You know at least one song from "Grease." You're humming it right now. You saw the review and instantly your mind went there. It's beyond your control. It's okay. Just give in to it. You can't stop it. You can't avoid it. "Grease" is that infectious.
Which song is it?
"You're the One That I Want?" It's especially memorable thanks to the film's closing with leather bound Sandy singing to Danny "You better shape up...I need a man."
Or, how about "Greased Lightning?" Sometimes, I will spend an entire afternoon trying to remember the lines. It drives me nuts. Does it goes "It's automatic...it's hydromatic...no, no wait...that's not it. Or is it?" I can never remember. But, instantly, I see Jeff Conaway dancing on the car and I begin to smile again.
Or maybe it's "Summer Nights?" It's a hot little romantic number in the beginning. Wow, what a way to start.
Let's face it. "Grease" is filled with song after song after song that is infectious, memorable, fun and just plain easy to sing along with. Here in Indianapolis, a local theatre recently did a fund-raising auction with a brilliant twist. They were auctioning off parts in the musical "Grease." Yep, they took complete novices (or those with limited experience) and put together the show. It was damn good, which only goes to show you how truly accessible this music really is to everyone.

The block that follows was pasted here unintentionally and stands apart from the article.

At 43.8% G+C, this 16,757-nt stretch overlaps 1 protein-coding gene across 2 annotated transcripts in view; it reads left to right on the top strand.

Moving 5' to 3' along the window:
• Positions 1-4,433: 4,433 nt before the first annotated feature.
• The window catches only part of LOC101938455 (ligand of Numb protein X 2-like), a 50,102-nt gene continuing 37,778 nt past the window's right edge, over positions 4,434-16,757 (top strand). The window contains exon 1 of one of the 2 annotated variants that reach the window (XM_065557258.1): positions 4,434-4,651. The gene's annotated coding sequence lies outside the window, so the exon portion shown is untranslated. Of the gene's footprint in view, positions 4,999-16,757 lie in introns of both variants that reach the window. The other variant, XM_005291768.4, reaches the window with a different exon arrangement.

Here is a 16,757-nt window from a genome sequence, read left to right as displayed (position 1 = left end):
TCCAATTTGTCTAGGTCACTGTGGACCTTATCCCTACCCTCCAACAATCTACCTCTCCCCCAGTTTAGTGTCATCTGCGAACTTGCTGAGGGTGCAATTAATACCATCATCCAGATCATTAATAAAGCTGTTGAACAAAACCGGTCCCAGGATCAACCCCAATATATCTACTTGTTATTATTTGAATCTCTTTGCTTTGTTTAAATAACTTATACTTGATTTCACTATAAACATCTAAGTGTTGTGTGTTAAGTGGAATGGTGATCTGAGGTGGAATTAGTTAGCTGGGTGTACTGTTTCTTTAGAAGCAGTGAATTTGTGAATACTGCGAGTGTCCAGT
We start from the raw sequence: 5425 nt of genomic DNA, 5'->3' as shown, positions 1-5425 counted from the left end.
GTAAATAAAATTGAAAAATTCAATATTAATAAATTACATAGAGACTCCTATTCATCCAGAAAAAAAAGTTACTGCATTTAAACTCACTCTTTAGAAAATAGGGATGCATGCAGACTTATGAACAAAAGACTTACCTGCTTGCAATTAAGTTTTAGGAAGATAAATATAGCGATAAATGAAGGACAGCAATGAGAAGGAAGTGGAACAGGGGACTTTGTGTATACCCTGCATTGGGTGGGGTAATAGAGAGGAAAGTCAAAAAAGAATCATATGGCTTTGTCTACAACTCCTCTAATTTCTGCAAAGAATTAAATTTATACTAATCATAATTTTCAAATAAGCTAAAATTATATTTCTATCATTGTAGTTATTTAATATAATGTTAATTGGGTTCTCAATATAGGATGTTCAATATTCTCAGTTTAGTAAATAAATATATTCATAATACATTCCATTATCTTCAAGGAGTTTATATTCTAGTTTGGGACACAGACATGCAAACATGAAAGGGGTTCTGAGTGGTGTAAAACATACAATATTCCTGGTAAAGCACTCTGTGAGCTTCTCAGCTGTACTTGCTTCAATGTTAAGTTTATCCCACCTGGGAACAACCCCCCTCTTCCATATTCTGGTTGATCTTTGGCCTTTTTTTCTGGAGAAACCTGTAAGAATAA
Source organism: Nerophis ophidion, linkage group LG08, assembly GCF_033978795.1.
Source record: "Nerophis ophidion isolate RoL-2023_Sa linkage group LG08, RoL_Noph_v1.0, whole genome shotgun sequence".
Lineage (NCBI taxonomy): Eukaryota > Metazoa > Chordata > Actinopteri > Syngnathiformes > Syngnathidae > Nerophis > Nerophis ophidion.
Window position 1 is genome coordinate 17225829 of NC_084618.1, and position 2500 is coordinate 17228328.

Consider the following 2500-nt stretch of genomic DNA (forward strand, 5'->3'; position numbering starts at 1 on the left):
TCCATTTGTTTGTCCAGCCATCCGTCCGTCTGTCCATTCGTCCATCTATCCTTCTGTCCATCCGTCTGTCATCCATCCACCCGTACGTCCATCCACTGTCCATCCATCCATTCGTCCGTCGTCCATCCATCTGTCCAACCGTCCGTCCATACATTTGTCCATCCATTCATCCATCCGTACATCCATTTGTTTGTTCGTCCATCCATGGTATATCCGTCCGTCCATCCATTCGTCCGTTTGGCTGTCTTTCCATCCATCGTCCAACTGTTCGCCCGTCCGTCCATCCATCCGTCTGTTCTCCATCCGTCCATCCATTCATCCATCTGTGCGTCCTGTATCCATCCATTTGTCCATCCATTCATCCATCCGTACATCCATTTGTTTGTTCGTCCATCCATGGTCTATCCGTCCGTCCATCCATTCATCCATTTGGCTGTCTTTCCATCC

Is this brilliant cinema? Of course not. It's not designed to be such, but it is designed to be one hell of a good time and it succeeds wholeheartedly. The film stars John Travolta as Danny, Olivia Newton-John as Sandy, Stockard Channing as Rizzo, Jeff Conaway as Kenickie, Didi Conn as Frenchie and a host of real life 50's stars including Frankie Avalon, Edd Byrnes, Eve Arden, Joan Blondell, Sid Caesar, and the members of "Sha-Na-Na". On a lighter note, if you look carefully you'll even see Lorenzo Lamas in the cast. That alone makes me smile.
Randal Kleiser directs, or at least manages the film, and he's made a career out of directing slightly odd flicks such as "Big Top Pee Wee", "Blue Lagoon," and "Honey, I Blew Up the Kid."
If you're looking for deep, meaningful music and a film that exudes character development and strong plot then I'd suggest you look elsewhere. "Grease" is about fun. You will get nothing more, but I guarantee you will get nothing less.